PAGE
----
Sat idling before me, the brutality of the last 60 seconds seems even more perplexing.
The demonic roar of rubber failing miserably to grip tarmac has now subsided, instead replaced by a familiar throaty growl. This Honda Accord Euro R has shown its hand, and I’m enthralled.
When thoughts turn to the high points of Honda’s back catalogue, the first names that’ll likely come to mind include Civic, Integra and NSX. But how many of you would have shouted Accord?
The Accord entered the Honda line-up in the mid ’70s as the automaker’s staple family car. Besides becoming the solid and dependable base for the growth of Honda in the US during the ’80s, the Accord was just a bit… dull.
Then the ’90s happened, and things got interesting.
The Accord entered the BTCC in 1995, and by the turn of the millennium there was a Super Tourer bouncing around the world’s tracks. At this time, a pair of genuinely brilliant performance cars bore the Accord name – the European-market CH1 Accord Type R, and the Japan-market CL1 Accord Euro R.
Both incredible cars, these marked a point in time when Honda were pumping out greatest hits one after another, and it wasn’t to end yet. The Integra Type R name moved from DC2 to DC5 chassis, the EP3 Civic Type R followed on from the EK9, and in the Accord world the JDM CL7 Accord Euro R became the more grown-up icon of the Honda range.
‘Grown up’ has to mean sensible and boring, right? Absolutely not, especially when it comes to Coman Ryan and his Accord.
Walking around on a dull morning, the first thing that pops out is the subtle aggression of the Euro R in person. While there are no big vents and wings like some of its JDM contemporaries, the clean lines of the CL7 Accord in Arctic Blue Pearl are enduring.
Helping this fact are some subtle exterior additions, and both the boot spoiler and aero wind deflectors are genuine Mugen items. It’s when you get to the wheels that things begin to get spicy.
Desmond RegaMaster Evos and modified Hondas are an incredible combo. There’s something timeless about this wheel design that has seen them remain fresh for so many years, but this set is a bit more special than most.
Built by Desmond in 2010, these ‘Special Limited Edition’ RegaMasters are one of just 77 forged magnesium sets that were built exclusively for the Russian Touring Car Championship that year. This set managed to be spared a hard life of track abuse, and were bought online still in their original boxes at the start of this year. Wrapped in Yokohama Advan Neova AD08R semi-slicks, both the form and function boxes are well and truly ticked in my opinion.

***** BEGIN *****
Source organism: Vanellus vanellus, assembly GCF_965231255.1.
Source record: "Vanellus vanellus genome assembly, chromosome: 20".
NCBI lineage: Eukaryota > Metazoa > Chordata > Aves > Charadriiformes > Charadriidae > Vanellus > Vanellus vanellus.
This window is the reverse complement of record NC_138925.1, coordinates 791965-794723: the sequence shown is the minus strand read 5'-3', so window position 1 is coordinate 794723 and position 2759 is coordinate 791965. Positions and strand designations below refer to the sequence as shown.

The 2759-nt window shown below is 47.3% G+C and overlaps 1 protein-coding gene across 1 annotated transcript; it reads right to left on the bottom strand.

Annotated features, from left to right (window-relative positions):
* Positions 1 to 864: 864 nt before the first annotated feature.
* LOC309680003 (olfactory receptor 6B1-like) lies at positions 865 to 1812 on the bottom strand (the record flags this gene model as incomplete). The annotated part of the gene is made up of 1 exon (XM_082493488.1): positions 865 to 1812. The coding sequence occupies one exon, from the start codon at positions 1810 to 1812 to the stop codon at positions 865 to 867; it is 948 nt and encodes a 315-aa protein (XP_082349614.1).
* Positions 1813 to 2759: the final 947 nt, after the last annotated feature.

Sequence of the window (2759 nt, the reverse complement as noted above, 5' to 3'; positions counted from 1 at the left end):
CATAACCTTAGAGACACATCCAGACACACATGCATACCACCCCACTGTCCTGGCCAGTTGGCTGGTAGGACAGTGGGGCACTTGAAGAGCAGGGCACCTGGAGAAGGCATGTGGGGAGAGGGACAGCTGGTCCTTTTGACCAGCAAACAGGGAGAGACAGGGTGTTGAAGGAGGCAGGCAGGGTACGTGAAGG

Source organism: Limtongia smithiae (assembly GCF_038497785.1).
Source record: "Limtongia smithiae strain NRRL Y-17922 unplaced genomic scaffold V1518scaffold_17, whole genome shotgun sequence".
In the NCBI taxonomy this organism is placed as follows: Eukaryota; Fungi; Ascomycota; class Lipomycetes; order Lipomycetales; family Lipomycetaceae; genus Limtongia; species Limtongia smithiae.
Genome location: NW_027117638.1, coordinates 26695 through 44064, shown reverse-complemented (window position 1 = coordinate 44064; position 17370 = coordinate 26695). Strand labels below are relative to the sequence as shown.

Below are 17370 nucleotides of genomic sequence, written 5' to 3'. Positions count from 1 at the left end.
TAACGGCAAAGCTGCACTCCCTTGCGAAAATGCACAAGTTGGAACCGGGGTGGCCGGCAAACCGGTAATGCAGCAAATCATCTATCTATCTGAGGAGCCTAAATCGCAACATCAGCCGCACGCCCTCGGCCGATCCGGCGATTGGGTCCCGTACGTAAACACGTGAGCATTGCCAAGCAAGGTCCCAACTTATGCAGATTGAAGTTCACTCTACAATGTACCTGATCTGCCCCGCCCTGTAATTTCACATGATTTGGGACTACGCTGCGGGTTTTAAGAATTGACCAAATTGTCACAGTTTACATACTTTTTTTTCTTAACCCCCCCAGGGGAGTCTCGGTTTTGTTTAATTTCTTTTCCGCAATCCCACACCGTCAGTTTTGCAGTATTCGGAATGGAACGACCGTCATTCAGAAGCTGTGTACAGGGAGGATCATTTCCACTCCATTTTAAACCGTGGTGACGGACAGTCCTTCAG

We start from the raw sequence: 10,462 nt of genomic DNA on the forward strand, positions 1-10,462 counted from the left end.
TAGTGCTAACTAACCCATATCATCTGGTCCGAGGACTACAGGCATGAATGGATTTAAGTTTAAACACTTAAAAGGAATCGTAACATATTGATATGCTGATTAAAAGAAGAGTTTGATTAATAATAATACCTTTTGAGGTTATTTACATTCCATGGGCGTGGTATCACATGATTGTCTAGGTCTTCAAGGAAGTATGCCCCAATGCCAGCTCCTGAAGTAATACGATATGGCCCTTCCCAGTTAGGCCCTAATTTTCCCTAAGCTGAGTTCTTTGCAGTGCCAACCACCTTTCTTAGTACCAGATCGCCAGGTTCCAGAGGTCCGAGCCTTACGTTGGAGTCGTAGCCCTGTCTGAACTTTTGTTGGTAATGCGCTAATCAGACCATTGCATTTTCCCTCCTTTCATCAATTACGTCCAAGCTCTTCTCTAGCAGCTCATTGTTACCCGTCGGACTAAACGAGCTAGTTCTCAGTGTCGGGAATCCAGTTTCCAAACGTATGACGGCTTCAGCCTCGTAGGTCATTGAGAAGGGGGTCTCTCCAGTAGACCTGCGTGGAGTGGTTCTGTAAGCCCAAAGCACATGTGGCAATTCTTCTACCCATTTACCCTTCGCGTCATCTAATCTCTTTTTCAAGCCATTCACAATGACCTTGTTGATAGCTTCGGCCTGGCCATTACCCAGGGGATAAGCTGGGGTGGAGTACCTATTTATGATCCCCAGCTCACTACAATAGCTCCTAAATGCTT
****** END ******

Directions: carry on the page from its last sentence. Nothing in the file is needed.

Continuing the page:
Sitting behind the wheels is a DC5 Type R Brembo brake upgrade with the addition of PBS pads and braided HEL lines. The already acclaimed dynamics of the Euro R’s suspension and handling have been subtly improved with BC Racing coilovers all round.
Inside, yet again things just seem right. While the majority of the original interior has been retained – including the factory Recaro seats – small changes like the Hybrid Racing shifter and Defi gauges add to the aesthetic.
If I step back for a second, I think you’ll agree that what I’ve described so far is a nice, if somewhat sedate, modified Euro R. Nice wheels, tasty brakes and a few subtle tweaks. So far, very sensible.
The gauge to the left of the wheel isn’t a Defi item though. This one relates to the Aquamist water/methanol injection kit, which on my first pass of the car I’d overlooked given its hidden mounting position in the boot.Under The Hood
I think it’s about time to pop the hood and show you what makes this particular Accord special, as where a naturally aspirated K20A pushing 225hp once lived now resides a turbocharged K24 designed to support 500hp.
It’s some sight to stand and look at, as the sizeable Precision PT5558 Gen 2 turbocharger draws the attention unlike anything I’ve seen in quite a while. Running a safe 1.0bar (14.7psi) of boost pressure and ‘useable’ for everyday driving (Coman has driven all over Ireland in the car too), the next mapping session will see 1.2bar (17.6psi) dialled up.
Turbo support comes via a Schuband Autoworks Sidewinder exhaust manifold, Turbosmart ProGate50 Lite wastegate and a large Mishimoto front-mount intercooler, while a KTuned rail and RDX injectors keep the K24 suitably fuelled. The exhaust is a custom 3-inch system.
Elsewhere you’ll find a K&N air filter, KTuned pulleys and a Tegiwa aluminium radiator with dual 12-inch fans. The cam cover was painted Mugen style by Spooner Restorations.
As I finish up the shoot, it feels right to get a naughty full chat fly-by, just to completely blow my already frazzled head. This car is quick, and it sounds absolutely nuts to boot.
As I said at the very start, this Accord has me perplexed. Equal part subtle and tasty Euro R, equal part maniac, and I love it. Perhaps I need a Honda in my life…